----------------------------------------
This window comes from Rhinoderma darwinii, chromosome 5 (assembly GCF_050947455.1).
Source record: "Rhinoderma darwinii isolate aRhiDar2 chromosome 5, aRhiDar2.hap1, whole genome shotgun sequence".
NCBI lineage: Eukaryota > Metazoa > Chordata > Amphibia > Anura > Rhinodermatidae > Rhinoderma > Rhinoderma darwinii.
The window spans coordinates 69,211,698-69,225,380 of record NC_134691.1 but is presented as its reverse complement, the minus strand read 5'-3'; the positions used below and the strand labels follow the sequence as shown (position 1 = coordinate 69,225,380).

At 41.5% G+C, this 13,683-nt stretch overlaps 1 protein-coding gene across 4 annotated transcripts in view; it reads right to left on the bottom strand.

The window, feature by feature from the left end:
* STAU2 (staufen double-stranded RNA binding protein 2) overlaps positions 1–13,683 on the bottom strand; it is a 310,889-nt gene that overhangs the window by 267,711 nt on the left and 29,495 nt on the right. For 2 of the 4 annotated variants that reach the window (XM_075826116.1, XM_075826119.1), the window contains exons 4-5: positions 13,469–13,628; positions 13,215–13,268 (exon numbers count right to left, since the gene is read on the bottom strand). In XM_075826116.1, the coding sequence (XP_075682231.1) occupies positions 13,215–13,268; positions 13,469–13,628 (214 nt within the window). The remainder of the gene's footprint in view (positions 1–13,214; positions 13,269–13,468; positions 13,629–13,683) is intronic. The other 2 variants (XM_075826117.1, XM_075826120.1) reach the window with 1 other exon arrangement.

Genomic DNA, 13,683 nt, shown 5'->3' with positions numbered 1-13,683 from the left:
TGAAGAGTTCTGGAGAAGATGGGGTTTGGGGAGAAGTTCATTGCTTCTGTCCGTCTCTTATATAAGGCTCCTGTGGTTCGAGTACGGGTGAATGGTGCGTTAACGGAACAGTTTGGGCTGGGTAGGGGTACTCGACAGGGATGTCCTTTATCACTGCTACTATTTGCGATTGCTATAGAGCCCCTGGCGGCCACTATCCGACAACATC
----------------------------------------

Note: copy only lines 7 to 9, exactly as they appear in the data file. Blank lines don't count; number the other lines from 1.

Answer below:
* STAU2 (staufen double-stranded RNA binding protein 2) overlaps positions 1–13,683 on the bottom strand; it is a 310,889-nt gene that overhangs the window by 267,711 nt on the left and 29,495 nt on the right. For 2 of the 4 annotated variants that reach the window (XM_075826116.1, XM_075826119.1), the window contains exons 4-5: positions 13,469–13,628; positions 13,215–13,268 (exon numbers count right to left, since the gene is read on the bottom strand). In XM_075826116.1, the coding sequence (XP_075682231.1) occupies positions 13,215–13,268; positions 13,469–13,628 (214 nt within the window). The remainder of the gene's footprint in view (positions 1–13,214; positions 13,269–13,468; positions 13,629–13,683) is intronic. The other 2 variants (XM_075826117.1, XM_075826120.1) reach the window with 1 other exon arrangement.

Genomic DNA, 13,683 nt, shown 5'->3' with positions numbered 1-13,683 from the left:
TGAAGAGTTCTGGAGAAGATGGGGTTTGGGGAGAAGTTCATTGCTTCTGTCCGTCTCTTATATAAGGCTCCTGTGGTTCGAGTACGGGTGAATGGTGCGTTAACGGAACAGTTTGGGCTGGGTAGGGGTACTCGACAGGGATGTCCTTTATCACTGCTACTATTTGCGATTGCTATAGAGCCCCTGGCGGCCACTATCCGACAACATC